Recovery from stroke more likely with rtPA

Patients who receive pharmacological thrombolysis within six hours of a stroke are more likely to make a better recovery than those who don't get the same treatment. This according to the world's largest ever trial of the clot-busting drug rtPA, where researchers from Karolinska Institutet participated.

The international trial, called the IST-3 (Third International Stroke Trial), was led by the University of Edinburgh and presented in The Lancet. It shows that following treatment with rtPA (recombinant tissue plasminogen activator), more stroke survivors were able to look after themselves without the help of others. A patient's chances of making a complete recovery within six months of a stroke were also increased. More than 3000 stroke patients from 12 countries took part in the trial, half of whom were treated with intravenous rtPA and half of whom were not. In Sweden, 18 centres and 297 patients were included.

In total about half of those who took part in the trial were aged over 80, which make the researchers conclude that trombolysis also can be an efficient treatment for elderly stroke patients.

However, the benefits of using rtPA do come at a price. Patients are at risk of death within seven days of treatment because the drug can cause a secondary bleed in the brain. The researchers point out that because of the threat of death and disability, many stroke patients are prepared to take the early risks of being treated with rtPA to avoid being disabled. After a week there were also fewer deaths in the rtPA group, so that after six months the mortality was at the same level in both groups.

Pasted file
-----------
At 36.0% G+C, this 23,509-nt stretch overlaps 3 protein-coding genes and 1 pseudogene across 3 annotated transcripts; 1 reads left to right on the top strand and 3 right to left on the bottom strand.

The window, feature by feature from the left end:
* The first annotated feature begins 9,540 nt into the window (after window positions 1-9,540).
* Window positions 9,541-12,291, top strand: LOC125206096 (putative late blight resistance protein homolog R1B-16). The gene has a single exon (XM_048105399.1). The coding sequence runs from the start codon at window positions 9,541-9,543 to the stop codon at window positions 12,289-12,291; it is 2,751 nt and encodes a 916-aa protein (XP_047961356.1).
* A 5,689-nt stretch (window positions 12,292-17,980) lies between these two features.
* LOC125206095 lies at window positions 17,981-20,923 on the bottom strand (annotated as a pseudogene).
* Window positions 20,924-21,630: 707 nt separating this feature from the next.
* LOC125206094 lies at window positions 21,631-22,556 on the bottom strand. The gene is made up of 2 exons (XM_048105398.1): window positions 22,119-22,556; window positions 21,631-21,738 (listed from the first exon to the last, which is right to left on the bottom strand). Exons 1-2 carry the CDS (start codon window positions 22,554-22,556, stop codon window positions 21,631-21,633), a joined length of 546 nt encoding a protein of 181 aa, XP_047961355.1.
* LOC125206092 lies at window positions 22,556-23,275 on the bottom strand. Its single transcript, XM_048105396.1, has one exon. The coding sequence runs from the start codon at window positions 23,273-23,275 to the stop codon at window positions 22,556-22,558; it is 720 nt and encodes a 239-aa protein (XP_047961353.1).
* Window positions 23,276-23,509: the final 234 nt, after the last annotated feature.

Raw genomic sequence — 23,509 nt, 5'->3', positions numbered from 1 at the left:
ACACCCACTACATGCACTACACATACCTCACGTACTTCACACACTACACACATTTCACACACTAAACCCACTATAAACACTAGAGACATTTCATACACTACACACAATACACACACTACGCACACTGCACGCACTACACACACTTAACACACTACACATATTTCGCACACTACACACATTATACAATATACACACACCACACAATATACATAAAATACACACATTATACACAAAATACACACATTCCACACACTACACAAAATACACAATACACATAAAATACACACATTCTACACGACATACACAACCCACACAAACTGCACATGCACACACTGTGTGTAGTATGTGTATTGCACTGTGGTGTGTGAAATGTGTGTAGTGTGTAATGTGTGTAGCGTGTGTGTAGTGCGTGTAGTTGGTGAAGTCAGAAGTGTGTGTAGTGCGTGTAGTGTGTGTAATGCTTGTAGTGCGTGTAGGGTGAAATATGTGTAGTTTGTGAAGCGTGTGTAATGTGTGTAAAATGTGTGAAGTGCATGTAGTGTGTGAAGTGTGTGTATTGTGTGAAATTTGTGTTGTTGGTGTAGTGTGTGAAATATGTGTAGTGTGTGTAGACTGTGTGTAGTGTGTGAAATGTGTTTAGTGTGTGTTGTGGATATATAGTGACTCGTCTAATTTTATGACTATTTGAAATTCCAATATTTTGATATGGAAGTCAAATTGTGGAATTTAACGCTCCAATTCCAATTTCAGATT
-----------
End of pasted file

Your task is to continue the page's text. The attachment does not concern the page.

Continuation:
"For every 1000 patients given rtPA within three hours of stroke, 80 more will survive and live without help from others than if they had not been given the drug", says Dr Veronica Murray, researcher at Karolinska Institutet and national coordinator of the IST-3 in Sweden. "But without treatment, about one fourth of people who suffer a stroke die, with another third left permanently dependent and disabled."

An ischaemic stroke happens when the brain's blood supply is interrupted by a blood clot. The damage caused can be permanent or fatal. Stroke symptoms include paralysis down one side and speech problems.

The multi-centre trial was funded by the University of Edinburgh, AFA Insurances, Karolinska Institutet, The Stockholm County Council, and the Swedish Heart Lung Fund, amongst others. The findings of the study are published in The Lancet alongside a meta-analysis of all other trials of the drug that have been carried out in the past 20 years.

Science news reference: 

The benefits and harms of intravenous thrombolysis with recombinant tissue plasminogen activator within 6 h of acute ischaemic stroke (the third international stroke trial [IST-3]): a randomised controlled trial. The Lancet, Early Online Publication, 23 May 2012, doi:10.1016/S0140-6736(12)60768-5

Science news source: 

Karolinska Institute